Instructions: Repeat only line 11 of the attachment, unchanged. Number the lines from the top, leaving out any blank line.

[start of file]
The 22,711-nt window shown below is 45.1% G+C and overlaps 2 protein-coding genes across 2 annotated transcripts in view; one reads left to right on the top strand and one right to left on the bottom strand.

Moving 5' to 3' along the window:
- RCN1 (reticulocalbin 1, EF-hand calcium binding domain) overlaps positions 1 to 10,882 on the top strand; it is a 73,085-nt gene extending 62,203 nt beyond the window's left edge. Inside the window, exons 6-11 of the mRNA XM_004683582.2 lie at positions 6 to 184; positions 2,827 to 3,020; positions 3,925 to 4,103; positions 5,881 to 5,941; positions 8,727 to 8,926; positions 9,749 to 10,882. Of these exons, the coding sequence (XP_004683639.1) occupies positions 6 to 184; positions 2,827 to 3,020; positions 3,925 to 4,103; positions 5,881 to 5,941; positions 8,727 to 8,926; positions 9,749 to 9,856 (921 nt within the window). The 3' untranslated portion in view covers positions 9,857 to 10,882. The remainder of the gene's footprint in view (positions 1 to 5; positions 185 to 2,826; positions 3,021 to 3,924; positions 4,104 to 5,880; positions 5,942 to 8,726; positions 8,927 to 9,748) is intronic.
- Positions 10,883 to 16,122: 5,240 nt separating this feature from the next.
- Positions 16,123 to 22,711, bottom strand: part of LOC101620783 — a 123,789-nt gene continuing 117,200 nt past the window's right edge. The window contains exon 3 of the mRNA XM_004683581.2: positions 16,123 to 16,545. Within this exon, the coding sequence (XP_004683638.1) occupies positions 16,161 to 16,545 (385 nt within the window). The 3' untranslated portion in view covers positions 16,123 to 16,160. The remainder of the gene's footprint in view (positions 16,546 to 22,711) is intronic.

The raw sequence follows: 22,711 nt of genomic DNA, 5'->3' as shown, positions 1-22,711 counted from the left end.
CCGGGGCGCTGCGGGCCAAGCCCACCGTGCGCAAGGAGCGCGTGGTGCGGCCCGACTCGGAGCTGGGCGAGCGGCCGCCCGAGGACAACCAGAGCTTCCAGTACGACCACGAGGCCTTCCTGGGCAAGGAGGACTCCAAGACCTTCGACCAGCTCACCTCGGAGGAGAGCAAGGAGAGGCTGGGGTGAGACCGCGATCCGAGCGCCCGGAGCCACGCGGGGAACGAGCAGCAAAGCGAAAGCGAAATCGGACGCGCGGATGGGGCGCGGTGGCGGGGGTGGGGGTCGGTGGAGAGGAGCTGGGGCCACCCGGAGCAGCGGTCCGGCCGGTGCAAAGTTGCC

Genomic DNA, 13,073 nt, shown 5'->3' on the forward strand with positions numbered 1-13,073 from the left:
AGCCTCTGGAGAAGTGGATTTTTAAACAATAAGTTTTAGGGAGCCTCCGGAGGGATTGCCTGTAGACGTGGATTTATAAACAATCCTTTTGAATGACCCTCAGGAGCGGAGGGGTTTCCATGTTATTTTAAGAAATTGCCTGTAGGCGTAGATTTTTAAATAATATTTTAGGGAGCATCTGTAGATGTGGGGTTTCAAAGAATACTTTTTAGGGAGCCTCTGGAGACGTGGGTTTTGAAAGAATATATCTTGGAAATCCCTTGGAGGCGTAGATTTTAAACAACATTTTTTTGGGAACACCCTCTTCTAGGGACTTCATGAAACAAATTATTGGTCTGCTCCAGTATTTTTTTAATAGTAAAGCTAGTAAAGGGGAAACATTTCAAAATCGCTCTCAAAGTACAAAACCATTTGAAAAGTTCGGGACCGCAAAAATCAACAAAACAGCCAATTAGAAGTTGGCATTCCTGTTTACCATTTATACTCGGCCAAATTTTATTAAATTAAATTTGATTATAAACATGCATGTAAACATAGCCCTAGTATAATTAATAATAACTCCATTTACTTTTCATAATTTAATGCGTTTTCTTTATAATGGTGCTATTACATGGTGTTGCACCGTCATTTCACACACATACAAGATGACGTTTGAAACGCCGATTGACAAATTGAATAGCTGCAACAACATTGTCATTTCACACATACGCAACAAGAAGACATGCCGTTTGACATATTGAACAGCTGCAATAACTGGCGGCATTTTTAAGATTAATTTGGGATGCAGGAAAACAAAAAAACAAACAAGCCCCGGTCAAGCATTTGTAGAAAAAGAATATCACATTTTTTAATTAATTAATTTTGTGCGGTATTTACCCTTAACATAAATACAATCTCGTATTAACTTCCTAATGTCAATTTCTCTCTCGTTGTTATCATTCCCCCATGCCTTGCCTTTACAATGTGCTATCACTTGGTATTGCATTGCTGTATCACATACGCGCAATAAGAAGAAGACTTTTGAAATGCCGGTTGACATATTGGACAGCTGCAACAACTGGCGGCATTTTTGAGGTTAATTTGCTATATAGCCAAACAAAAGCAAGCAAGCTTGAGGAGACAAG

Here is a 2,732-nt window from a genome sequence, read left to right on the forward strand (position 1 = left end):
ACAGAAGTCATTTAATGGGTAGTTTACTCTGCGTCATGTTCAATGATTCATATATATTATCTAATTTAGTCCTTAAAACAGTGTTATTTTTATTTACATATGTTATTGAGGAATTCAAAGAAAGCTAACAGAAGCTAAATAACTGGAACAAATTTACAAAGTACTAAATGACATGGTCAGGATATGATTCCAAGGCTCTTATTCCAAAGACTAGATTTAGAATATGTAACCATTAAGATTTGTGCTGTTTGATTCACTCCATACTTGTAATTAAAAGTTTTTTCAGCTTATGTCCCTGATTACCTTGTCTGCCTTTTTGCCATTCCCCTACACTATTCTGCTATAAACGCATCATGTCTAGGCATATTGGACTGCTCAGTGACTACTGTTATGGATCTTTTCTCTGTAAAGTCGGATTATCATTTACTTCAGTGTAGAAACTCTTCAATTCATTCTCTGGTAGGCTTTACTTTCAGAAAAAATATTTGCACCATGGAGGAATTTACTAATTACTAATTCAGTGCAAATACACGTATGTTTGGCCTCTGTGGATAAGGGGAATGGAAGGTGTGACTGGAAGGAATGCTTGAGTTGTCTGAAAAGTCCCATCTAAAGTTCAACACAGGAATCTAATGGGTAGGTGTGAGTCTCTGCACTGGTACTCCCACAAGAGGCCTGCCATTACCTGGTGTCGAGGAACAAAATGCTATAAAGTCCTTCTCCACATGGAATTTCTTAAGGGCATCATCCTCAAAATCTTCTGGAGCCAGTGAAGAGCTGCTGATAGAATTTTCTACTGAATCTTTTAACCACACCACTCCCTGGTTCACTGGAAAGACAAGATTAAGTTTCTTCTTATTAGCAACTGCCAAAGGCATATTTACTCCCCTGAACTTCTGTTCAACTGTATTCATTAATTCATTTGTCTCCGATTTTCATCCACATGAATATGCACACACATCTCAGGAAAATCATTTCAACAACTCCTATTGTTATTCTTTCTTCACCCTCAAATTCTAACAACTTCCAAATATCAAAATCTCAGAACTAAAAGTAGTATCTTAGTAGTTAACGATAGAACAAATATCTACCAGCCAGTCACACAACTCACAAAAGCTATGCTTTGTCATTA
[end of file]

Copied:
ACAGAAGTCATTTAATGGGTAGTTTACTCTGCGTCATGTTCAATGATTCATATATATTATCTAATTTAGTCCTTAAAACAGTGTTATTTTTATTTACATATGTTATTGAGGAATTCAAAGAAAGCTAACAGAAGCTAAATAACTGGAACAAATTTACAAAGTACTAAATGACATGGTCAGGATATGATTCCAAGGCTCTTATTCCAAAGACTAGATTTAGAATATGTAACCATTAAGATTTGTGCTGTTTGATTCACTCCATACTTGTAATTAAAAGTTTTTTCAGCTTATGTCCCTGATTACCTTGTCTGCCTTTTTGCCATTCCCCTACACTATTCTGCTATAAACGCATCATGTCTAGGCATATTGGACTGCTCAGTGACTACTGTTATGGATCTTTTCTCTGTAAAGTCGGATTATCATTTACTTCAGTGTAGAAACTCTTCAATTCATTCTCTGGTAGGCTTTACTTTCAGAAAAAATATTTGCACCATGGAGGAATTTACTAATTACTAATTCAGTGCAAATACACGTATGTTTGGCCTCTGTGGATAAGGGGAATGGAAGGTGTGACTGGAAGGAATGCTTGAGTTGTCTGAAAAGTCCCATCTAAAGTTCAACACAGGAATCTAATGGGTAGGTGTGAGTCTCTGCACTGGTACTCCCACAAGAGGCCTGCCATTACCTGGTGTCGAGGAACAAAATGCTATAAAGTCCTTCTCCACATGGAATTTCTTAAGGGCATCATCCTCAAAATCTTCTGGAGCCAGTGAAGAGCTGCTGATAGAATTTTCTACTGAATCTTTTAACCACACCACTCCCTGGTTCACTGGAAAGACAAGATTAAGTTTCTTCTTATTAGCAACTGCCAAAGGCATATTTACTCCCCTGAACTTCTGTTCAACTGTATTCATTAATTCATTTGTCTCCGATTTTCATCCACATGAATATGCACACACATCTCAGGAAAATCATTTCAACAACTCCTATTGTTATTCTTTCTTCACCCTCAAATTCTAACAACTTCCAAATATCAAAATCTCAGAACTAAAAGTAGTATCTTAGTAGTTAACGATAGAACAAATATCTACCAGCCAGTCACACAACTCACAAAAGCTATGCTTTGTCATTA